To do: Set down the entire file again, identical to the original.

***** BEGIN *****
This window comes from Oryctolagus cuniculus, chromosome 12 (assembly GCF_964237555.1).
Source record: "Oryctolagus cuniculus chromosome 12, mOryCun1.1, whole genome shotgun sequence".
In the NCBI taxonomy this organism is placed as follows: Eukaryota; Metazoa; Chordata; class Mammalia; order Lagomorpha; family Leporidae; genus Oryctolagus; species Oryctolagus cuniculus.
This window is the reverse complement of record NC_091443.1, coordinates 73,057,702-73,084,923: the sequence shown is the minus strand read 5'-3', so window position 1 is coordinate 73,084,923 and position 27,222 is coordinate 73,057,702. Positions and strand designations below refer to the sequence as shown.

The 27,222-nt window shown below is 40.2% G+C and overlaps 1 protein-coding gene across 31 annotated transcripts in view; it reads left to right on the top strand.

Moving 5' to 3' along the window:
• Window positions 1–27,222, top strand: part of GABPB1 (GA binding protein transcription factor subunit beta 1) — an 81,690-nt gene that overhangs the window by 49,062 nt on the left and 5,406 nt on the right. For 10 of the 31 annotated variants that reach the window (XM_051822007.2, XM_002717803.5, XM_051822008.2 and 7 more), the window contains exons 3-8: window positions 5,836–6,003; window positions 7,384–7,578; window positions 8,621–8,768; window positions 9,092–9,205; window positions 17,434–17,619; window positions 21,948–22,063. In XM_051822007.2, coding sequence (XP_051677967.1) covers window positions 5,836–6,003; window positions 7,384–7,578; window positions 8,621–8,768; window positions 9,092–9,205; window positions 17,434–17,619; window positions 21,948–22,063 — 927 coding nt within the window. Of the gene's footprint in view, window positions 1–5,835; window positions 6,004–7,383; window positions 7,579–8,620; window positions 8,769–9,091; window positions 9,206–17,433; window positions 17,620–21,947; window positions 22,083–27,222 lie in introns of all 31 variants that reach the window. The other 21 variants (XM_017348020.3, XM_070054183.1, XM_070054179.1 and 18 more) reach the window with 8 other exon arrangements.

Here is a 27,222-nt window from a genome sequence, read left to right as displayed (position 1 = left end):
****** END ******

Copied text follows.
This window comes from Oryctolagus cuniculus, chromosome 12 (assembly GCF_964237555.1).
Source record: "Oryctolagus cuniculus chromosome 12, mOryCun1.1, whole genome shotgun sequence".
In the NCBI taxonomy this organism is placed as follows: Eukaryota; Metazoa; Chordata; class Mammalia; order Lagomorpha; family Leporidae; genus Oryctolagus; species Oryctolagus cuniculus.
This window is the reverse complement of record NC_091443.1, coordinates 73,057,702-73,084,923: the sequence shown is the minus strand read 5'-3', so window position 1 is coordinate 73,084,923 and position 27,222 is coordinate 73,057,702. Positions and strand designations below refer to the sequence as shown.

The 27,222-nt window shown below is 40.2% G+C and overlaps 1 protein-coding gene across 31 annotated transcripts in view; it reads left to right on the top strand.

Moving 5' to 3' along the window:
• Window positions 1–27,222, top strand: part of GABPB1 (GA binding protein transcription factor subunit beta 1) — an 81,690-nt gene that overhangs the window by 49,062 nt on the left and 5,406 nt on the right. For 10 of the 31 annotated variants that reach the window (XM_051822007.2, XM_002717803.5, XM_051822008.2 and 7 more), the window contains exons 3-8: window positions 5,836–6,003; window positions 7,384–7,578; window positions 8,621–8,768; window positions 9,092–9,205; window positions 17,434–17,619; window positions 21,948–22,063. In XM_051822007.2, coding sequence (XP_051677967.1) covers window positions 5,836–6,003; window positions 7,384–7,578; window positions 8,621–8,768; window positions 9,092–9,205; window positions 17,434–17,619; window positions 21,948–22,063 — 927 coding nt within the window. Of the gene's footprint in view, window positions 1–5,835; window positions 6,004–7,383; window positions 7,579–8,620; window positions 8,769–9,091; window positions 9,206–17,433; window positions 17,620–21,947; window positions 22,083–27,222 lie in introns of all 31 variants that reach the window. The other 21 variants (XM_017348020.3, XM_070054183.1, XM_070054179.1 and 18 more) reach the window with 8 other exon arrangements.

Here is a 27,222-nt window from a genome sequence, read left to right as displayed (position 1 = left end):